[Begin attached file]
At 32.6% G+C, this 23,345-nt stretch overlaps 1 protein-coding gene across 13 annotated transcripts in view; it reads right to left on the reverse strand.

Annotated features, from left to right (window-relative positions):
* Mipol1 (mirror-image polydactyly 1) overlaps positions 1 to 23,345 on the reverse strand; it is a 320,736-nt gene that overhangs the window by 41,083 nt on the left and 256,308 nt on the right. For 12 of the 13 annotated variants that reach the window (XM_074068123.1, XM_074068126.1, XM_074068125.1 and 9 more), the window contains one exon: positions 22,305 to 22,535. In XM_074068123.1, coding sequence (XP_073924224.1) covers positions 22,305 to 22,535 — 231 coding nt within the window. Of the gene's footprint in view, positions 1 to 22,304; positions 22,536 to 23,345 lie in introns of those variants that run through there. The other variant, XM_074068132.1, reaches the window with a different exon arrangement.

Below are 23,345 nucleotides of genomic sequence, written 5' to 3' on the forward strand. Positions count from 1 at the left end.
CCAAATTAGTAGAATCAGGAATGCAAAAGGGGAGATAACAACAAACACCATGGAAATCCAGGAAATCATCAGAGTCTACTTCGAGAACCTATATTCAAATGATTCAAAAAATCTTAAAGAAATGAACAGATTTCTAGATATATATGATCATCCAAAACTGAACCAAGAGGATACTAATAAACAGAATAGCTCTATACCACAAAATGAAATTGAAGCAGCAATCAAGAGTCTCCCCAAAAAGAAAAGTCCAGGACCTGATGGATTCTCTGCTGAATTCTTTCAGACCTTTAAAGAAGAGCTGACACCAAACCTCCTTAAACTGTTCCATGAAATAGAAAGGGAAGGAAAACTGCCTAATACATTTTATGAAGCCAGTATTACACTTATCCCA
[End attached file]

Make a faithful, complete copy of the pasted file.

At 32.6% G+C, this 23,345-nt stretch overlaps 1 protein-coding gene across 13 annotated transcripts in view; it reads right to left on the reverse strand.

Annotated features, from left to right (window-relative positions):
* Mipol1 (mirror-image polydactyly 1) overlaps positions 1 to 23,345 on the reverse strand; it is a 320,736-nt gene that overhangs the window by 41,083 nt on the left and 256,308 nt on the right. For 12 of the 13 annotated variants that reach the window (XM_074068123.1, XM_074068126.1, XM_074068125.1 and 9 more), the window contains one exon: positions 22,305 to 22,535. In XM_074068123.1, coding sequence (XP_073924224.1) covers positions 22,305 to 22,535 — 231 coding nt within the window. Of the gene's footprint in view, positions 1 to 22,304; positions 22,536 to 23,345 lie in introns of those variants that run through there. The other variant, XM_074068132.1, reaches the window with a different exon arrangement.

Below are 23,345 nucleotides of genomic sequence, written 5' to 3' on the forward strand. Positions count from 1 at the left end.
CCAAATTAGTAGAATCAGGAATGCAAAAGGGGAGATAACAACAAACACCATGGAAATCCAGGAAATCATCAGAGTCTACTTCGAGAACCTATATTCAAATGATTCAAAAAATCTTAAAGAAATGAACAGATTTCTAGATATATATGATCATCCAAAACTGAACCAAGAGGATACTAATAAACAGAATAGCTCTATACCACAAAATGAAATTGAAGCAGCAATCAAGAGTCTCCCCAAAAAGAAAAGTCCAGGACCTGATGGATTCTCTGCTGAATTCTTTCAGACCTTTAAAGAAGAGCTGACACCAAACCTCCTTAAACTGTTCCATGAAATAGAAAGGGAAGGAAAACTGCCTAATACATTTTATGAAGCCAGTATTACACTTATCCCA